The round of Brexit negotiations between the EU and UK scheduled to commence on 18 March was cancelled, with EU sources confirming that hopes of conducting a full negotiation round via videolink had been crushed by the widespread lockdowns introduced on the back of the Covid-19 outbreak. The two sides have been unable to agree on how to proceed. The UK has said that both sides are considering “alternative ways to continue discussions”, while the European commission’s chief spokesman, Eric Mamer, suggested that the main focus of the negotiations in the immediate future will be “textual analysis” of the legal documents exchanged on Wednesday. 

However, online talks pose problems for both EU and UK negotiators, due to logistical issues – with most “non-critical” staff in Brussels being confined to home – and a shift in priorities, with civil servants being re-deployed to work on the coronavirus outbreak. To make matters worse, EU Chief Brexit Negotiator Michel Barnier has tested positive for COVID-19, while David Frost, the UK’s Chief Negotiator, is self-isolating after showing symptoms of the virus. As a result, the further round due to start on 6 April 2020, might also be postponed.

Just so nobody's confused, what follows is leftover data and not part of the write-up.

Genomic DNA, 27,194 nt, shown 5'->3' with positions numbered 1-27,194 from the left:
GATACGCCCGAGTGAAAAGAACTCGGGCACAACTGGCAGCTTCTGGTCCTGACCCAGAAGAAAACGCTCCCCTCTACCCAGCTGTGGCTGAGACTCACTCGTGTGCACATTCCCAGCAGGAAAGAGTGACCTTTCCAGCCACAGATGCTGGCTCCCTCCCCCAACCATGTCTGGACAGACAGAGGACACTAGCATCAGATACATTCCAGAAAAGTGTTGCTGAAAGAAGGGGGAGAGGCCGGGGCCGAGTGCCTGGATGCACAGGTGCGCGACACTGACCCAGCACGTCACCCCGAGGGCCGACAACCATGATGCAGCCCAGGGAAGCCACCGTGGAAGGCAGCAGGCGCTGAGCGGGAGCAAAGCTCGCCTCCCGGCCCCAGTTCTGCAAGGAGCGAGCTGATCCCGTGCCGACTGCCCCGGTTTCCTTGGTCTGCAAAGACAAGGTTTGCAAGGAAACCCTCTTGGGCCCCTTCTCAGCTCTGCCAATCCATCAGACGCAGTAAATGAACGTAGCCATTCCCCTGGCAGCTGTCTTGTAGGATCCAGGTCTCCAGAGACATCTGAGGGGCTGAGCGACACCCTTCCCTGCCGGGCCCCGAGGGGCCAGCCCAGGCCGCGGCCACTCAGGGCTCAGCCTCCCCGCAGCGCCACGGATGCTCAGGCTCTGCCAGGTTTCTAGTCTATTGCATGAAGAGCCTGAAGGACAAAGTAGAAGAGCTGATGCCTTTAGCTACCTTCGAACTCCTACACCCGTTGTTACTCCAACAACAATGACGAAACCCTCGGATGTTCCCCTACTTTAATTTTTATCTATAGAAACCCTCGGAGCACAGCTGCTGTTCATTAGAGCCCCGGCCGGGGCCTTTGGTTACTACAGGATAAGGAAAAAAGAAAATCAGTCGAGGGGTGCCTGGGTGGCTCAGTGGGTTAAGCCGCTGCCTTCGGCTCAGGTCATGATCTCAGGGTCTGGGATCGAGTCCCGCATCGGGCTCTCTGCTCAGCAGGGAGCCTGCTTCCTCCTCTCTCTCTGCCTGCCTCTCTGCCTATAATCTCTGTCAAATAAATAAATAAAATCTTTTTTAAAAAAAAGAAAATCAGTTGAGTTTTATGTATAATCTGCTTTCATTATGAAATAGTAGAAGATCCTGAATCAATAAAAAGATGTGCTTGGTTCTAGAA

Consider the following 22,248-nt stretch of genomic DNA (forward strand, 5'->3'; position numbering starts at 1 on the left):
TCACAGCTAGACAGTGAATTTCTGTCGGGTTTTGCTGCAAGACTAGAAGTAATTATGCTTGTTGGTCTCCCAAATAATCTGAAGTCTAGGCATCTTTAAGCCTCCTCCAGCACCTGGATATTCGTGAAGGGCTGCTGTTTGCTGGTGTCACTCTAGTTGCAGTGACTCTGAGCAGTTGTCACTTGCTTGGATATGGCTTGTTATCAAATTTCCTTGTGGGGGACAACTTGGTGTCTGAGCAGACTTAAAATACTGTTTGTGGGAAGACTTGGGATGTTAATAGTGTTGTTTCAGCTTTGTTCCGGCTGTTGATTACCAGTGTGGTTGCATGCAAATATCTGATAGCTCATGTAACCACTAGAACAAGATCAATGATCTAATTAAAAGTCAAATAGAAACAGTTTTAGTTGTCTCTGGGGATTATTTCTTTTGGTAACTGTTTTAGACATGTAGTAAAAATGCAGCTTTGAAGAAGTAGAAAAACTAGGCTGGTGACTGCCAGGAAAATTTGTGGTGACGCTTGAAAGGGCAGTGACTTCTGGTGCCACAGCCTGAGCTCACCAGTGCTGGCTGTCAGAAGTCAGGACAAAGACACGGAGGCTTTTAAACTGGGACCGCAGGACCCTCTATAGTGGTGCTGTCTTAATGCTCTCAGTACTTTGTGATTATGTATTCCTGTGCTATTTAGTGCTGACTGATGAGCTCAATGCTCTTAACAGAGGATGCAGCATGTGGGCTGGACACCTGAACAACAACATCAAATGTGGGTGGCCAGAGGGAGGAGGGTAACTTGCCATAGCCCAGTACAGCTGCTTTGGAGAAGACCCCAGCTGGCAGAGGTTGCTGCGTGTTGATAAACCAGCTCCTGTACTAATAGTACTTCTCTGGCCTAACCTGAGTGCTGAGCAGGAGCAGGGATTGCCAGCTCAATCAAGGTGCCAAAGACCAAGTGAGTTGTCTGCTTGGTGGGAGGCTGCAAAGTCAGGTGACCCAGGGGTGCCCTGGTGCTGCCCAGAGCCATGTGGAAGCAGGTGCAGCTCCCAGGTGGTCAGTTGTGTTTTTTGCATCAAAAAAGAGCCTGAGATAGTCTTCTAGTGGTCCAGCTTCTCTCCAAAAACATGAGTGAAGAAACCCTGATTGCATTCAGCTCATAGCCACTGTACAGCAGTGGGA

PM Boris Johnson has so far insisted he has no intention to change the legislation requiring the UK to leave the Transition Period on 31 December. This position was reinforced by Foreign Secretary Dominic Raab, who said that the Government is still committed to striking a post-Brexit free trade deal with the EU by the end of 2020. Notwithstanding these statements, Government sources have indicated to the Telegraph that the UK is preparing the ground with the EU to seek a mutually agreed extension before the June deadline to do so expires. 


 ▪ This week, the European Commission released a draft legal agreement for the future EU-UK partnership. The draft text covers all areas of the negotiations, including trade and economic cooperation, law enforcement and judicial cooperation in criminal matters, participation in European Union programmes and other thematic areas of cooperation.

 ▪ European Commission’s DG GROW has published a guidance to stakeholders on the impact of Brexit in the field of industrial products. The notice advises manufacturers to: ensure certification by an EU notified body where such certification is required under the EU product legislation; ensure compliance with establishment requirements for ‘responsible persons’ for regulatory compliance and authorised representatives, and adapt product labelling, where necessary. The notice does not cover EU rules in the field of agro-food, medicinal products, motor vehicles, aviation safety and most chemicals.

Many thanks to our client Nicky Donnelly for compiling this update.